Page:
Saturday, June 11, 2005

Over the Rainbow

When we first moved to Minneapolis from Iowa in 1998, I soon noticed rainbow deocrations everywhere: rainbow bumper stickers, rainbow flags, rainbow windsocks, etc. I didn't know what it meant at the time, though it turns out that "by the end of the 1970s the rainbow flag's connection with gay pride became generally known in the United States." Designed by San Francisco artist Gilbert Baker, it first flew in the San Fran Gay Freedom Day Parade on June 25, 1978.

In Baker's original conception, each color was to represent a value. (For example, hot pink stood for sex, red stood for life, orange for healing, etc.)

Now I don't know whether one of the factors in this original conception was the story in the Hebrew Bible about God graciously instituting the sign of the rainbow as a promise never to destroy the earth again. But whether it is or not, it remains the case that the gay community has taken over this symbol, and the original meaning has been obscured.

The situation was that God rescued Noah and his family, along with representative animals, from a catostrophic flood sent by God himself as punishment upon a wicked earth. When the waters subside and God has rescued his people through the judgement of the wicked, God says to Noah in Genesis 9:

9 "Behold, I establish my covenant with you and your offspring after you, 10 and with every living creature that is with you, the birds, the livestock, and every beast of the earth with you, as many as came out of the ark; it is for every beast of the earth. 11 I establish my covenant with you, that never again shall all flesh be cut off by the waters of the flood, and never again shall there be a flood to destroy the earth."

12 And God said, "This is the sign of the covenant that I make between me and you and every living creature that is with you, for all future generations: 13 I have set my bow in the cloud, and it shall be a sign of the covenant between me and the earth. 14 When I bring clouds over the earth and the bow is seen in the clouds, 15 I will remember my covenant that is between me and you and every living creature of all flesh. And the waters shall never again become a flood to destroy all flesh. 16 When the bow is in the clouds, I will see it and remember the everlasting covenant between God and every living creature of all flesh that is on the earth."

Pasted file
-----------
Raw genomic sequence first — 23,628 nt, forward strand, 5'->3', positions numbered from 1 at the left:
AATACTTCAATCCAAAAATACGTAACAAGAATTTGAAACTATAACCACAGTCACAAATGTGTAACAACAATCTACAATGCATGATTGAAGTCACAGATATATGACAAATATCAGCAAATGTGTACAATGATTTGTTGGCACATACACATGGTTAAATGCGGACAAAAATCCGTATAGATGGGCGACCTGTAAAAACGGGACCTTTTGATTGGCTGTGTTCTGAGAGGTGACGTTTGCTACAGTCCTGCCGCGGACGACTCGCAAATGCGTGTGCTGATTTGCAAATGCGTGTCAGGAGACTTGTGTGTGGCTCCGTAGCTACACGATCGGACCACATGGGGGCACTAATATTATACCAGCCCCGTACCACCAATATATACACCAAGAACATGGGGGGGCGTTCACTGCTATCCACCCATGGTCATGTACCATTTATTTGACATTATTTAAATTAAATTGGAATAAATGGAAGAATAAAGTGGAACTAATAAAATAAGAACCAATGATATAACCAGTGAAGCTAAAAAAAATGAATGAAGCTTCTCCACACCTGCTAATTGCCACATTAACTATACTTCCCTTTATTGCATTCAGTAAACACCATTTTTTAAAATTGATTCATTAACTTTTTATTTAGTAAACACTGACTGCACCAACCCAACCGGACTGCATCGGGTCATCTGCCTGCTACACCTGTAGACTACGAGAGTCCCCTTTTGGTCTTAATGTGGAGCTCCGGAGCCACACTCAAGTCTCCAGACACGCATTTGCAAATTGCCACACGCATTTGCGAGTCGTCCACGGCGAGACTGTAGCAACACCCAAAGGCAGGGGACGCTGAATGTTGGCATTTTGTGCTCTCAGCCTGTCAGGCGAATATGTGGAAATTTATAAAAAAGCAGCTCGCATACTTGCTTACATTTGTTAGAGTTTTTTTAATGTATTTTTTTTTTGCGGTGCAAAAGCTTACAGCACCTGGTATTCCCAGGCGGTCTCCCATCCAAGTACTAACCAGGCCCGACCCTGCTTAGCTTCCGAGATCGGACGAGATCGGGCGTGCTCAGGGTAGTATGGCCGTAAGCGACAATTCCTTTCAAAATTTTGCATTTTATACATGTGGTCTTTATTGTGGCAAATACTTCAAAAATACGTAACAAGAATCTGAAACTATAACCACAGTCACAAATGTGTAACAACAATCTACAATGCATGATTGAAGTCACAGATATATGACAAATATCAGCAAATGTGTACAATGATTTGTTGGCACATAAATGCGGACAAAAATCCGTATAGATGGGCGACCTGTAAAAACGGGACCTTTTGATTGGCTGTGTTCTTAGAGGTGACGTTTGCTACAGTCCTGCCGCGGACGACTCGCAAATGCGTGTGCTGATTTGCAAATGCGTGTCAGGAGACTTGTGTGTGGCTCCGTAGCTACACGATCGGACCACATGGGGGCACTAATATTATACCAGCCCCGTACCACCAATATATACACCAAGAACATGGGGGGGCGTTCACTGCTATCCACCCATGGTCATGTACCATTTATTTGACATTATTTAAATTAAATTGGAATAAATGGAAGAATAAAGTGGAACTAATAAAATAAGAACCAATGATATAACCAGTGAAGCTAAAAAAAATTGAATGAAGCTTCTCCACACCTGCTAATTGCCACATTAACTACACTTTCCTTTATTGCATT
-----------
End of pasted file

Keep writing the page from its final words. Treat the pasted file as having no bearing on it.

17 God said to Noah, "This is the sign of the covenant that I have established between me and all flesh that is on the earth."

It is interesting to observe that, to my knowledge, neither the Hebrew nor the Greek language has a word uniquely designated for "rainbow." Rather, "bow" is used metaphorically. It is the same word used to refer to the archer's bow--a powerful weapon used against one's enemies.

The covenants of God not only provide stipulations for human obedience or disobedience, but they also announce what will happen to God if he fails to keep his covenant with his people. Though I cannot prove it decisively, I would suggest that the reason God chose to make this particular covenant sign into a rainbow is that it pictures God, the divine warrior, hanging his bow in the sky. No longer is the bow pointed toward the earth. Rather, it is pointed toward God himself, ensuring that he will not break his covenant with creation.

Does this mean that God is no longer a God of judgment and wrath? If he is to remain a holy and just God, he cannot relinquish his perfect attributes. It simply means that God is patient and kind, delaying his day of wrath. "The times of ignorance God overlooked, but now he commands all people everywhere to repent" (Acts 27:30). While God "makes his sun rise on the evil and on the good, and sends rain on the just and on the unjust" (Matt. 5:45), Jesus cries out to his rebellious, ungrateful people: "How often would I have gathered your children together as a hen gathers her brood under her wings, and you would not!" (Matt. 23:37).

The rainbow, then, is not a symbol that God will overlook everything that we do and accept us without changing us. Rather, it is a symbol of his kindness, his forbearance, and his patience. It is not a license to remain free of repentance. Rather, it is an invitation to turn from idols to serve the living God. As the apostle Paul tells us in Romans 2:4, Don't presume on the riches of God's kindness and forbearance and patience, ignorant of the fact that God's kindness is meant to lead us to repentance.

So the next time you see a rainbow--whether in the sky or on a flag--remember the kindness and patience of God. And pray that it would lead you--and our neighbors--to turn from sin to enjoy the pleasures at God's right hand.